Israel Is Building Its Own Global Hawk Drone

December 2, 2017 Topic: Security Region: Middle East Blog Brand: The Buzz Tags: IDFIsraelDronesMilitaryTechnologyIsraeli Defense Forces

Israel Is Building Its Own Global Hawk Drone

And it could have a 5,000-mile range. 

Israel is building a giant drone comparable to America's RQ-4 Global Hawk, according to Israeli media.

The drone will be an upgrade of Israel's Eitan long-range reconnaissance UAV, the Jerusalem Post reports.

Upgrading the range and capabilities of the Eitan "will bring the drone to the scale" of the RQ-4 Global Hawk, the commander of the Israeli Air Force's Eitan squadron told the Post.

Another IAF officer told the Post "that it will be another several months before the improved aircraft are ready to start trial flights."

Both the Eitan (also known as the Heron TP) and Global Hawk are known as high altitude long endurance (HALE) drones. Otherwise, the Eitan, which first flew in 2004, doesn't bear that much of a family resemblance to the Global Hawk. They certainly don't look alike: the RQ-4 has that distinctive whale-shaped nose beloved of American drones like Global Hawk and Predator, while the Eitan is a twin-boomed design that looks a bit like a World War II P-38.

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The smaller Eitan, built by Israel Aerospace Industries, weighs in at five tons and has a wingspan of eighty-six feet, almost as wide as a 1960s Boeing 737-200 airliner. On the other hand, the seven-ton Global Hawk, built by Northrop Grumman, really is a militarized 737. With a wingspan of 130 feet, it's actually wider than the 117-foot-wide 737-MAX, which debuted this year.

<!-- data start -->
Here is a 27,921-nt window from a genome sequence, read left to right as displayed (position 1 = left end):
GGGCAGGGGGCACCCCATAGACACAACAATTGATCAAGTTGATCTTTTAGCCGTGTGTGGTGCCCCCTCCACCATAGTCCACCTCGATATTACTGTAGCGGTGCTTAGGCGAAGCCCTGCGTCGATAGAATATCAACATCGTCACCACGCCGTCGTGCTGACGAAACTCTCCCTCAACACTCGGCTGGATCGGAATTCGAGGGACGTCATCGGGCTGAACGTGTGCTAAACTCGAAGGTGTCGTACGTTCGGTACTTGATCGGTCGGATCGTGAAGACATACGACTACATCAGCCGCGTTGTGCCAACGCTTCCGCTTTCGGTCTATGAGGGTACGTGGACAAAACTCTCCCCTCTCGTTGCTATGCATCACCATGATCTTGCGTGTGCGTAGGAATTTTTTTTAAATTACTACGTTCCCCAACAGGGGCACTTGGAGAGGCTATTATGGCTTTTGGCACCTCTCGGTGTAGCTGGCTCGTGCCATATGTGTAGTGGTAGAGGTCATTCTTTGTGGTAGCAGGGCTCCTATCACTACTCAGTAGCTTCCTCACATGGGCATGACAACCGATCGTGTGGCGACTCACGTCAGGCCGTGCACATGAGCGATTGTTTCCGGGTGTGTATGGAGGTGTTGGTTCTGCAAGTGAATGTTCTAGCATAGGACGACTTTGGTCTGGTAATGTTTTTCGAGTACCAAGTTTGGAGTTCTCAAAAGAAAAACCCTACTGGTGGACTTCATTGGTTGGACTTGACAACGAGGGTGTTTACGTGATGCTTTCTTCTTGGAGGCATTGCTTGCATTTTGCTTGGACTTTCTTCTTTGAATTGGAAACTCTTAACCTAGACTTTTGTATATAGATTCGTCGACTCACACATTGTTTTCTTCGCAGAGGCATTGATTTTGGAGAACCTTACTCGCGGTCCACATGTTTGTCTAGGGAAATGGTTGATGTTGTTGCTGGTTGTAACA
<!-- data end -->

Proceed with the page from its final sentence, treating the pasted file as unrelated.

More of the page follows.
The Global Hawk can fly at 60,000 feet, the Eitan at just 45,000 feet. The Global Hawk also a staggering 12,000-mile range. Israel has not officially disclosed the Eitan's range, but unofficial estimates place its endurance at about 5,000 miles. However, the upgraded Eitan will be larger than the original, though it's not clear if it will be as large as the Global Hawk. “Everything about the next generation Eitan is bigger and better,” said an IAF officer.

Regardless of whether the Eitan bulks up to the size and performance of its American cousin, the fact that Israel is upgrading its long-range drones is significant. With the Middle East so volatile, the ability to dispatch a drone that can stay in the air for forty hours and scan large swathes of territory for things of interest to Israel, such as nuclear and ballistic missile sites, will be useful. Deploying an improved Eitan, at the same time that Israel is beginning to field F-35s, is a powerful combination.

It is also remarkable that a nation of less than nine million people, in a land the size of New Jersey, can be one of the few nations in the world—besides the United States and Russia—to operate airliner-sized HALE drones.

Michael Peck is a contributing writer for the National Interest. He can be found on Twitter and Facebook.

Image: Flickr / Department of Defense

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